“These algorithms evolve: errors get fixed, improvements get made. What approvals did Deepmind have from the medical regulators at the early stages? As the provider of a tool used in direct care, they are responsible for ensuring it meets all safety standards.

“Training doctors to make safe decisions takes years, and requires many exams to be passed. Have Google shown that each version used in direct care met all relevant grades, standards, and regulations?


For immediate or future interview, please email 

Notes to editors:


  1. See does-not-have-regulatory-approval/  “We [Deepmind] and our partners at the Royal Free are in touch with MHRA regarding our development work.”


  1. See to-huge-haul-of-nhs-patient-data/ and raised-over-broad-scope-of-deepmind-nhs-health-data-sharing-deal/


  1. Google’s self-defence may/06/deepmind-best-privacy-infrastructure-handling-nhs-data-says-co-founder refers to their self-reported scores in the IG Toolkit . Those scores have not yet been audited by the HSCIC.


  1. The question of why Google Deepmind had the histories of people who never had a blood test at the relevant hospital, and who may never return to the hospital, remains unanswered.


  1. Much like a bank statement, every patient should be able to see a data usage report, which tells them where data about them has been used, and why, and what the benefits of that usage were. A commitment to investigate implementation was made in late 2014, but remains delayed by the Caldicott Review of Consent. For more, see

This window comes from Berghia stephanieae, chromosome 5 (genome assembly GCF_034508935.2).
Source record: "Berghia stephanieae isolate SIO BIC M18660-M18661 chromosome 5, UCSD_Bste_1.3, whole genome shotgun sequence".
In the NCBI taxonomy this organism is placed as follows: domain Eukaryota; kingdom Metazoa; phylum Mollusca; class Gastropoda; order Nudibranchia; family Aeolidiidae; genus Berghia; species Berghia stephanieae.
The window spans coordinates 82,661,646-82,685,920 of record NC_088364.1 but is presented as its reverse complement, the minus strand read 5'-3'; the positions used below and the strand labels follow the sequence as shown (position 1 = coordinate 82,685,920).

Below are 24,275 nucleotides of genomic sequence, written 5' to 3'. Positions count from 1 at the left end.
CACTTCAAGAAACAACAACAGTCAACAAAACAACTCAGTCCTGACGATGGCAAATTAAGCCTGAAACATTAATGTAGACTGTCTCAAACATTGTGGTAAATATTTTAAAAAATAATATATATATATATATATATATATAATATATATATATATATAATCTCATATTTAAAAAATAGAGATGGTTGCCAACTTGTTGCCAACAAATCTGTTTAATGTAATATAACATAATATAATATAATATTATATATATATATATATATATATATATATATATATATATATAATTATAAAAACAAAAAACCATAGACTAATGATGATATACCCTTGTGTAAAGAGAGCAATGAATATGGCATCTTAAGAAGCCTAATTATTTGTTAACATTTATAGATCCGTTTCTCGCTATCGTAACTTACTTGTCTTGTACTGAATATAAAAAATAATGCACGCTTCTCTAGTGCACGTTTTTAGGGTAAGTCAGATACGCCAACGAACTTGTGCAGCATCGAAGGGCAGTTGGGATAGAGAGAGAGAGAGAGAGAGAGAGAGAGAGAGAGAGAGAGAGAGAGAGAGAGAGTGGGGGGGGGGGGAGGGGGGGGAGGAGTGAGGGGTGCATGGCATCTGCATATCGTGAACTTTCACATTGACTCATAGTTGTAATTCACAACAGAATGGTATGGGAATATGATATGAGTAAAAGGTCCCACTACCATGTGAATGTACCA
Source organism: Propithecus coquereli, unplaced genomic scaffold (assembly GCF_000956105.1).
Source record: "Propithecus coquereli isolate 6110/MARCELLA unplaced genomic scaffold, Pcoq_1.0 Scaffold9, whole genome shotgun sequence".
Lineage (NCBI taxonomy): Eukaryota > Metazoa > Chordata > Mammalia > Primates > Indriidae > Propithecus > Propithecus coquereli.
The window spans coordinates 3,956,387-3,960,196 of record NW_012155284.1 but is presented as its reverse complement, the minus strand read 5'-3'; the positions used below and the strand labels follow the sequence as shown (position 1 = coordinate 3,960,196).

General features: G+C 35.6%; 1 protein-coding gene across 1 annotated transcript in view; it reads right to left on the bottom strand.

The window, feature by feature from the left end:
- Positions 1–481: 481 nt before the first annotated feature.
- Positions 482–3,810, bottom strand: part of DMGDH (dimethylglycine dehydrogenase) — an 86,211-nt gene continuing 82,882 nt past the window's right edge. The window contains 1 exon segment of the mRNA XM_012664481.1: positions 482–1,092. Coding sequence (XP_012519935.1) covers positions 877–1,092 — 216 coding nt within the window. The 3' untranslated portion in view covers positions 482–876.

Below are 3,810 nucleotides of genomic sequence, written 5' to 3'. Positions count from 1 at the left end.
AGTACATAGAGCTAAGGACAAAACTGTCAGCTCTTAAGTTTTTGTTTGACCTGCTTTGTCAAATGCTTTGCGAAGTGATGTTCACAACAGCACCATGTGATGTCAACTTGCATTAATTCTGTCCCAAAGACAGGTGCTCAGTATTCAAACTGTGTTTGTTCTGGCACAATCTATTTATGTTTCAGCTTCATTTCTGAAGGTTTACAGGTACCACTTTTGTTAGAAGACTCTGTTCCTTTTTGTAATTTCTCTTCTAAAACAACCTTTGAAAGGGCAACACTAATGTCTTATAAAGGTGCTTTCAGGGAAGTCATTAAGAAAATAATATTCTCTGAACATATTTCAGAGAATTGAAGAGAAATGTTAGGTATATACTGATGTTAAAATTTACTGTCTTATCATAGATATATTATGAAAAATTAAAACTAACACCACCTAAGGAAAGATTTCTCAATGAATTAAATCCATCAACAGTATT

1. MHRA rules require medical devices to have appropriate pre-approved procedures in place to confirm they’re working as expected, and to ensure any conceivable failures have mitigations considered in advance. The New Scientist article confirms they do not have those approvals as algorithms in their software develop.

MedConfidential comment welcoming the Wellcome Trust’s “One Way Mirror” Report

Today, the Wellcome Trust publish a new report on data sharing.

The name says everything data sharing shouldn’t be – and the report shows why.

We welcome another confirmation that organisations can maintain trust via transparency and shared knowledge.Data projects, including commercial data projects, can be handled safely, if the people in charge choose to do so. When they don’t patients and citizens get nervous and trust collapses. and others tried the “One Way Mirror” approach, and this report names “context collapse” as the point of public concern. Patients care what happens to their data and are wary about how it could be used beyond the context of their own healthcare, and so simple, complete, accessible and truthful explanations to patients are necessary. Otherwise, context collapse is certain, and like, confidence collapse is sure to follow.


(MedConfidential Coordinator Sam Smith sat on the advisory group for this study)

[Press Release] MedConfidential comments on today’s #IPBill Report

EMBARGOED – SAME AS JOINT COMMITTEE REPORT: 09:30 on 11 Feb 2016. Copies will appear at after that time


MedConfidential Comments on Medical Records and the Report of the Joint Committee on the Draft Investigatory Powers Bill.

The more scrutinisation the Bill receives, the less it stands up.

Individuals and information snared within Bulk Personal Datasets[1] “…may include, but is not limited to, personal information such as an individual’s religion, racial or ethnic origin, political views, medical condition, ***, sexual orientation, or any legally privileged, journalistic or otherwise confidential information [2]

Recommendation YY.e of the 2015 ISC report[2] said the bill should contain “Specific safeguards for certain individuals or categories of information – for example, UK nationals, legally privileged information, medical information etc”

It didn’t.

When asked whether medical records should be disavowed, The Home Office responded[3]

“this may provide those that wish to do us harm greater insight as to the limits of the agencies’ capabilities”.

Without a publicly made case, the Joint Committee report states “the lack of that detail makes it hard for Parliament to give the power sufficient scrutiny.”[4]

In contrast, the Intelligence and Security Committee of Parliament, which may read any classified information they require to provide sufficient scrutiny, recommended:[5]